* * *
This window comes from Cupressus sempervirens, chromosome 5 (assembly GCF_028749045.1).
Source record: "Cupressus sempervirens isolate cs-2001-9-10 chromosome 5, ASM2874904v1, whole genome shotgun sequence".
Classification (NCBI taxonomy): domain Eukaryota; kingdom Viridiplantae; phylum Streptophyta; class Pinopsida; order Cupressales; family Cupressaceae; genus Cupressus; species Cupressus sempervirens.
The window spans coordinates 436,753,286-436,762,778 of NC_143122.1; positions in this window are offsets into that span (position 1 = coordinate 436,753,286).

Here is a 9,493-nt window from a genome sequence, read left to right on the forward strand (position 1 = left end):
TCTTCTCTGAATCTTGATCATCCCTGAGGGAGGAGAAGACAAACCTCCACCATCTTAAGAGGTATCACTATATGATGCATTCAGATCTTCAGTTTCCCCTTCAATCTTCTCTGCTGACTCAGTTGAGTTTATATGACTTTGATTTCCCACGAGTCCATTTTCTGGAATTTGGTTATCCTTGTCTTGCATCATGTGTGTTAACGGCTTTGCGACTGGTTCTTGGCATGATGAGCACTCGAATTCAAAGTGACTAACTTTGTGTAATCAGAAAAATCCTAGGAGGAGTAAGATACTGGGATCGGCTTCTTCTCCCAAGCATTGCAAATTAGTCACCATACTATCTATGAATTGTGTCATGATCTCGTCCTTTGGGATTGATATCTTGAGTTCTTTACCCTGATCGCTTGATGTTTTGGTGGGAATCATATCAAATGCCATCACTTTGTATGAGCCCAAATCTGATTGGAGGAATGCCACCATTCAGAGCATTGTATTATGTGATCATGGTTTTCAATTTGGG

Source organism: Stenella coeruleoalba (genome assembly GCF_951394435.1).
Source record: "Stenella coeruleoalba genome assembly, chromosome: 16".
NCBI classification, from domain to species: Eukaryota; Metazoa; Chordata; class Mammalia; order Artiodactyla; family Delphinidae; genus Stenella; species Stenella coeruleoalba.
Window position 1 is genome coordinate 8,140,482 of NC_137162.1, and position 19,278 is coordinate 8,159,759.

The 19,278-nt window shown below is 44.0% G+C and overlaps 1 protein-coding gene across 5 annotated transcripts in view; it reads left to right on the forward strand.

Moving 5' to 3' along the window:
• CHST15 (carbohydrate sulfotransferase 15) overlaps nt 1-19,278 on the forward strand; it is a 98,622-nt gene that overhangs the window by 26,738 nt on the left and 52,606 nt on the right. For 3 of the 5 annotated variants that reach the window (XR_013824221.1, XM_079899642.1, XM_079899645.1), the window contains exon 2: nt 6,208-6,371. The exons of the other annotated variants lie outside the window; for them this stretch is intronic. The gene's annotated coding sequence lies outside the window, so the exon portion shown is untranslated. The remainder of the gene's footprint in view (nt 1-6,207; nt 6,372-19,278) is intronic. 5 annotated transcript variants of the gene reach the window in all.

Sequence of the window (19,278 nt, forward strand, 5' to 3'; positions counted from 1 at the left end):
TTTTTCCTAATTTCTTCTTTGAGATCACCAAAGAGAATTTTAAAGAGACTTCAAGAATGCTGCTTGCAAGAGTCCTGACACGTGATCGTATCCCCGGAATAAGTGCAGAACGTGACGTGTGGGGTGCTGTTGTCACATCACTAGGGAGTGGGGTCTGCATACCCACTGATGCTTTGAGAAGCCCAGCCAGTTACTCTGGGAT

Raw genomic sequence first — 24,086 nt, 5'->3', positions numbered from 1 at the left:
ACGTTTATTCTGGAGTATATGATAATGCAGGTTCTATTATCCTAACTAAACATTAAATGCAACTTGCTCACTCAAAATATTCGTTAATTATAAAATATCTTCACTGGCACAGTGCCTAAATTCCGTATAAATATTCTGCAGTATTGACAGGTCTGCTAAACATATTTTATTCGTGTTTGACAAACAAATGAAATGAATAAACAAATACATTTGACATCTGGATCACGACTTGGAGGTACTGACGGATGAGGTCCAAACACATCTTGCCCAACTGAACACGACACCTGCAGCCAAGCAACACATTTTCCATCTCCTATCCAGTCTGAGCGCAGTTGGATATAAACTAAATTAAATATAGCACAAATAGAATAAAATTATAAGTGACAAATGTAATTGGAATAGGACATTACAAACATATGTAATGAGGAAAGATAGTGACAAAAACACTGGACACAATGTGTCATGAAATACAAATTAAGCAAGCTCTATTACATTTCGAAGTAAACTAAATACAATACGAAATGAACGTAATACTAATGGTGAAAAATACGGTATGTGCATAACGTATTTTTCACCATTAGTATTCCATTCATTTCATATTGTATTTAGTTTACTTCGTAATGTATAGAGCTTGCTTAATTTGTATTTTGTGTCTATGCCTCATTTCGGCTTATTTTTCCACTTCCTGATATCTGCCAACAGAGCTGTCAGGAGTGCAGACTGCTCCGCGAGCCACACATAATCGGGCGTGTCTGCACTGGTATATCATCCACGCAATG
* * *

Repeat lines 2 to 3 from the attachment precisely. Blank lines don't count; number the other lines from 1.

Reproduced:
Source record: "Cupressus sempervirens isolate cs-2001-9-10 chromosome 5, ASM2874904v1, whole genome shotgun sequence".
Classification (NCBI taxonomy): domain Eukaryota; kingdom Viridiplantae; phylum Streptophyta; class Pinopsida; order Cupressales; family Cupressaceae; genus Cupressus; species Cupressus sempervirens.